Wednesday, June 10, 2009

2009. Barnett Park Walkway and Caves, Redcliffs

2009. Barnett Park Carpark, Redcliffs. Port Hills backdrop, Christchurch

I parked my Toyota at Barnett Park carpark off Main Road, Redcliffs, as I wanted to walk Barnett Park Walkway to the big cave below John Britten Reserve in the Port Hills. By the carpark a wooden sign stated:


2009. Barnett Park Walkway Sign, Redcliffs, Christchurch

2009. Barnett Park Information, Redcliffs, Christchurch

A carpark info board described walks in Barnett Park, Redcliffs and Moncks Bay. A REDCLIFFS RIFLE RANGE info board stated:

"Redcliffs and Moncks Bay played a part in the military history of Christchurch throughout the 20th century. During the first and second World Wars defensive positions were built on vantage points on the Port Hills and along the coast from Ferrymead to Lyttelton.

The Redcliffs Rifle Range was opened in 1902 on land leased from JS Monck the owner. It was renamed Barnett Park in the 1960s.

The most accessible pillbox along the coast is a few minutes walk from here, on the coastal path to Sumner. It housed a medium machine gun.

Day-to-day living took second place to the war effort in many of New Zealand's coastal communities during World War 2. Here at Redcliffs soldiers recuperated in the local school and its pupils were taken by tram to Woolston School.

A hospital for minor surgery was set up in the park..." (CCC)

2009. Barnett Park Military History, Redcliffs, Christchurch

I walked to the end of muddy soccer fields, and crossed a stile on Moncks Spur side of the valley. In the leased cattle and sheep paddock a wooden sign stated:


A blue and white sign below stated:


2009. Stile at start of Barnett Park Walkway below Moncks Spur, Christchurch

During my Barnett Park circuit-walk I saw several walkers with their dogs, and not one dog was leashed. A green sign had pictures forbidding things like biking, horseriding, shooting... and ended with the slogan, "Take only photographs. Leave only footprints."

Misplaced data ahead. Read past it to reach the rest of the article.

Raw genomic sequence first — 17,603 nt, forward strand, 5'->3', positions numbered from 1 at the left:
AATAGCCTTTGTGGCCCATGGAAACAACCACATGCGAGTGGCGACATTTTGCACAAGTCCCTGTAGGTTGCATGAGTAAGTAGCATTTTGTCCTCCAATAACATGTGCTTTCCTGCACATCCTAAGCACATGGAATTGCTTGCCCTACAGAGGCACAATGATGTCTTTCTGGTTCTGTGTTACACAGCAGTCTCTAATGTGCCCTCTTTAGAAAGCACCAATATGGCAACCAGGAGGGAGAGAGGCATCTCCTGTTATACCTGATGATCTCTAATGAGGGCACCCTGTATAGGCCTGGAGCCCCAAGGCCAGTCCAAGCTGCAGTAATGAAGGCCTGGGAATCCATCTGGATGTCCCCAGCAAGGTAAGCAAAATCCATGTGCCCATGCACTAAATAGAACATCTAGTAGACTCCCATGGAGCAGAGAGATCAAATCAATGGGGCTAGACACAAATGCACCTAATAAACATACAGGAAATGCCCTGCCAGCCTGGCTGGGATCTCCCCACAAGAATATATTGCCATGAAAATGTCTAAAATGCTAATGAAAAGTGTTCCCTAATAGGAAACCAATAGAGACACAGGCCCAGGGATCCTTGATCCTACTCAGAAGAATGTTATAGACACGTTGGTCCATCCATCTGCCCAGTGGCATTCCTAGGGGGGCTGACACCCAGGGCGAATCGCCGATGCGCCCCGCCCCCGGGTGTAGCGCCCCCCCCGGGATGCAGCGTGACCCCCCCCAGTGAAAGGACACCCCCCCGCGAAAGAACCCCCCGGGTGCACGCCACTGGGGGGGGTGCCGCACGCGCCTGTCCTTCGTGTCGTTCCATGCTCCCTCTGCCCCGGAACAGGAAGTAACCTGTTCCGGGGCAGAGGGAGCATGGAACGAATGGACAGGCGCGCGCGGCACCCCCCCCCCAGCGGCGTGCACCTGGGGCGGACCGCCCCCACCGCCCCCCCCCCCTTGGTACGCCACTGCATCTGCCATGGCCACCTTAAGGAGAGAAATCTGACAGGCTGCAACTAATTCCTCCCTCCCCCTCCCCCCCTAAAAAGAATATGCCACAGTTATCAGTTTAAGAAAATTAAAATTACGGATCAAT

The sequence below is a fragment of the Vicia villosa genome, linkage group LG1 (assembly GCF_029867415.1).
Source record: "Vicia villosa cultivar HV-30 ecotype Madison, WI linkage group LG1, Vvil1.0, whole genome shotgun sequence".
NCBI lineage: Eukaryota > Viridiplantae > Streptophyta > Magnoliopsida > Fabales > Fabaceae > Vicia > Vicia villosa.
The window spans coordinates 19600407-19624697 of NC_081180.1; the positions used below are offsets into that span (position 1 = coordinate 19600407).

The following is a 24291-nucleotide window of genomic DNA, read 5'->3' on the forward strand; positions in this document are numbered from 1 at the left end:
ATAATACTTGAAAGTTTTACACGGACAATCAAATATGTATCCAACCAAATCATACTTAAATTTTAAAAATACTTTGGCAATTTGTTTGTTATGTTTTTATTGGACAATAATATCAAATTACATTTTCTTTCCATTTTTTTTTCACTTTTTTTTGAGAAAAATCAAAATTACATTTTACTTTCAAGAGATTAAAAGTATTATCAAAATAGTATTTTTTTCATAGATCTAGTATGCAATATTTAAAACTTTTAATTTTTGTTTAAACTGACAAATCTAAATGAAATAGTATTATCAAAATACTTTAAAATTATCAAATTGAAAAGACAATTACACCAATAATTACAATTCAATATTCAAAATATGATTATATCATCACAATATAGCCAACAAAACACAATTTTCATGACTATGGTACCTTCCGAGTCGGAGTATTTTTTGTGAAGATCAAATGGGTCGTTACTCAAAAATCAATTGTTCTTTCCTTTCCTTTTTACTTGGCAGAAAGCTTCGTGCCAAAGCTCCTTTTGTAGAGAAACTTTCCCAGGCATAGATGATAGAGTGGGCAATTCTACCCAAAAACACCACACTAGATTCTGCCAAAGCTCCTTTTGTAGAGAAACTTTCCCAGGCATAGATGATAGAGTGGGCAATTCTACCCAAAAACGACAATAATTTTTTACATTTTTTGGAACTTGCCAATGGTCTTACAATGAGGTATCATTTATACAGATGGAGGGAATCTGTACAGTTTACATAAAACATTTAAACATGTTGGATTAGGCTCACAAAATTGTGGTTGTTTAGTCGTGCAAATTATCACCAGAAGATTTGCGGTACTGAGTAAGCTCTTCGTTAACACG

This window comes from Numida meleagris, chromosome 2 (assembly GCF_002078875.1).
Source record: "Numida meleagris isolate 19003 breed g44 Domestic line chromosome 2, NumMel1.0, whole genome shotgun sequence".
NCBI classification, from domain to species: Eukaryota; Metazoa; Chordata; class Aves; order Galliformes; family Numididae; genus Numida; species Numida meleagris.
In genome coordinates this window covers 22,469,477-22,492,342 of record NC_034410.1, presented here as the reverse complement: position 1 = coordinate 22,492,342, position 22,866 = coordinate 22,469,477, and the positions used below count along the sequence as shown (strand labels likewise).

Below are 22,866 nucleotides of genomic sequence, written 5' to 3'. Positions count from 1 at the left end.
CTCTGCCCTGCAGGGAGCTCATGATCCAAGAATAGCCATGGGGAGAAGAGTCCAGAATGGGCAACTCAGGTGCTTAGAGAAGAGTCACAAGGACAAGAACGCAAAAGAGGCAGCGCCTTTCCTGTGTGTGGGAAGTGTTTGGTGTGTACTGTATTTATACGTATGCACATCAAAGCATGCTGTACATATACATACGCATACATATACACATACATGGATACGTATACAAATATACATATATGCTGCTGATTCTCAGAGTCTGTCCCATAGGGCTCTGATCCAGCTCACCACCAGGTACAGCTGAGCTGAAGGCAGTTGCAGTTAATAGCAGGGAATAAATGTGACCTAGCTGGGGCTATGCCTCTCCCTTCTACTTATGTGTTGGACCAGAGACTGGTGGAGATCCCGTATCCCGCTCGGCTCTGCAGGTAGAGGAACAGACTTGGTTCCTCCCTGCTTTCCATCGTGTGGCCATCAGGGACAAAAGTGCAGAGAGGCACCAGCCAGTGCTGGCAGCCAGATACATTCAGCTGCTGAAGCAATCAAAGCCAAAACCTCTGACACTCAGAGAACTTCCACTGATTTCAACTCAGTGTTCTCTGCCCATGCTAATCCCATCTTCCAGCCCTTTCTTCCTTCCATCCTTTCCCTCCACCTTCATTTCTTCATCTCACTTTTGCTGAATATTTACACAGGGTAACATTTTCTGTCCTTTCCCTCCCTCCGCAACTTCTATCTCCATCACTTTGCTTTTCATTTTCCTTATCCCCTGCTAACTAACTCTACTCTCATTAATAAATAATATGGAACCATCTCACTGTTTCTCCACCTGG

2009. Barnett Park Walkway view of Gorse Infestation, Port Hills, Christchurch

I walked the steep path up the west side of the narrow valley, below bluffs and caves. I passed dead, sprayed gorse beside the path, which was useless, as above the fence towards Moncks Spur housing, gorse grew prolifically. Beyond the cattle paddock, gorse infestation increased then changed to native bush and grass higher up the valley.

2009. Barnett Park Walkway view towards Avon-Heathcote Estuary, Christchurch

I crossed a duckboard bridge over a dry gully stream, and on the east side of the valley I saw teenagers wandering downwards. On my way up I passed through a small gate, and a woman and her leadless dog passed me going down. A man with long blonde hair and his two leadless dogs passed me going up. A man in black, nattering on his cellphone, smiled, going down.

2009. Barnett Park Walkway view of valley towards Avon-Heathcote Estuary & Southshore Spit, Christchurch

Valley walls closed in, and I passed below pylon cables strung from a pylon on top of Moncks Spur across the valley to a pylon on the valley floor beside a stream on the east side. I sat on a wooden bench, and drank Schweppes Sparkling Duet, while admiring views over low tide Avon-Heathcote Estuary, cloudy Pegasus Bay beyond.

2009. Barnett Park Walkway Pigs Ear, Cotyledon orbiculata, (from Namaqualand), Port Hills, Christchurch

Red-flowering Pigs Ear, Cotyledon orbiculata, grew amongst rocks and native scrub, some smothered by native Muehlenbeckia creeper. Valley-sides were full of caves, and I passed below a cave which had rock-climbing pitons attached to the cave roof and rock wall above the cave. I passed another wooden bench below a bluff, and dodged dog crap on the path.

2009. Barnett Park Walkway view of valley towards misty Avon-Heathcote Estuary, Christchurch

2009. Barnett Park Walkway view of valley Caves, Port Hills Christchurch

2009. Barnett Park Walkway valley head Caves, Port Hills, Christchurch

2009. Caves at valley head of Barnett Park Walkway, Christchurch

I crossed a wooden footbridge over a gully and passed another wooden bench on my way up. At the valley-head, I climbed a series of 100 wooden steps to the big cave. Beyond, two more big caves loomed, one with its own waterfall.